This week’s biggest story was a late-breaking one: the Tesla and SolarCity merger, which, despite much armchair criticism, won shareholder approval handily. Tesla will pay $2.6 billion to acquire SolarCity, and the transaction should be complete in the coming days. Elon Musk, Tesla’s CEO and Chair of the Board of SolarCity, abstained from the vote, as did several other shareholders who were on both sides of the transaction, but 85% of the shareholders who participated voted to merge. In response, Musk tweeted “Thanks for believing.”
Of course, not everyone is a believer. CNBC quotes a CFRA analyst who thinks the deal is “dilutive to TSLA’s profitability, will detract from senior management attention, and contribute to increased capital market funding requirements” next year. Eric Wesoff writes in Greentech Media, “It remains to be seen whether the newly approved acquisition will be a distraction for Tesla or a bailout for SolarCity.”
SolarCity’s new solar roof, which Musk unveiled a few weeks ago and which was developed in partnership with Tesla, gives some clues to the direction the two companies will take together. So too does this week’s other Tesla announcement, which is that the company is dropping the price of the Powerpack 2 by 10%, coming after a 5% price cut in September. The company is also getting ready to roll out several utility-scale installations of its Powerpack systems, which may drop the price even more.
In a piece prior to the merger, the New York Times featured a Hawaiian utility-scale solar-plus-storage project developed by Tesla and SolarCity, calling it a “steel-and-glass example of what Elon Musk, the chief executive of Tesla, and his cousins, Lyndon and Peter Rive, founders of SolarCity, have in mind for the merger.” Merging the companies will allow for these utility-scale systems to be developed as a package.
As a carmaker, Tesla is still receiving accolades for its luxury vehicle while the company gears up production of the mass-market Model 3. The Drive this week reported the Model S won the “Most Loved Model” in America. The award, which was created by a brand-consulting firm, surveys car owners on “different aspects of the ownership experience, ranging from interior door handles to taillight design to performance.” Maybe the beloved door handles of Tesla’s Model S won’t translate directly into well-integrated solar-plus-storage systems, but the company does demonstrate an obsession with well-designed hardware matched only by the fanatical devotion of the company’s biggest fans. (Musk’s reaction to the award? A simple tweet: “Love you too!”)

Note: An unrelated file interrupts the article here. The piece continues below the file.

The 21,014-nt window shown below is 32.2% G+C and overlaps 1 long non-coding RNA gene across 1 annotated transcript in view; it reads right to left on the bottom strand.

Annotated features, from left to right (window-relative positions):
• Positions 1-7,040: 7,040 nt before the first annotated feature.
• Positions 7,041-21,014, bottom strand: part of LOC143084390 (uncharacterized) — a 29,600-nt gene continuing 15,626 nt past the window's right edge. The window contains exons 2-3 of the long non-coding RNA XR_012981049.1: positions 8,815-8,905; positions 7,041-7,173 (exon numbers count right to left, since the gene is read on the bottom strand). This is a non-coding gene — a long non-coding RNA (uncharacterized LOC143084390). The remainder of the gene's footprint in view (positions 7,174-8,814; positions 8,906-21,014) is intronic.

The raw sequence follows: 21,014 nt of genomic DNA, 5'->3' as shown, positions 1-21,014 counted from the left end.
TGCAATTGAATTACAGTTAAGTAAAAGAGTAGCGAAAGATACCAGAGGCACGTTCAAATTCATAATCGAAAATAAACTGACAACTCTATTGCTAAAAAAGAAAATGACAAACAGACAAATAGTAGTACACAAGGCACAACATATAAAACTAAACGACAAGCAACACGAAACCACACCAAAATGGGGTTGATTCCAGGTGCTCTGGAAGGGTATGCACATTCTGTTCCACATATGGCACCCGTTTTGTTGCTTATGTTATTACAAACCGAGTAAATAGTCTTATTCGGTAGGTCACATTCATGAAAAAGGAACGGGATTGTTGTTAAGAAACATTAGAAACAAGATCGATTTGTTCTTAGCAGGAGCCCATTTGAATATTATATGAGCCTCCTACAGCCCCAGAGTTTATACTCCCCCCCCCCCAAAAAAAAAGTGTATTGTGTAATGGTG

Meanwhile, the press is trying to figure out what the presidency of Donald Trump will mean for advanced energy. Our view? Too soon to tell. But here are two stories worth noting: First, in Bloomberg Businessweek, Matthew Phillips writes, “Clean Power is Too Hot for Even Trump To Cool.” Phillips cites Fortune 100 companies like Walmart (an AEE member) and Microsoft (also an AEE member) making investments in advanced energy, both before and after the election. Phillips also quotes Thomas Emmons, a partner at Pegasus Capital Advisors, who said, “I think fears of a negative impact of Trump on renewable energy are really overblown.” Second, here is this story in Utility Dive: “How Wind and Solar Plan to Thrive During the Trump Presidency.” Reporter Herman Trabish points out that wind energy developers have projects scheduled out for the next four years, and quotes AEE member Sunnova’s CEO John Berger, saying, “Our industry will be fine.”
Keep track of all the latest policy and politics updates with AEE's weekly newsletter, available for free at the link below.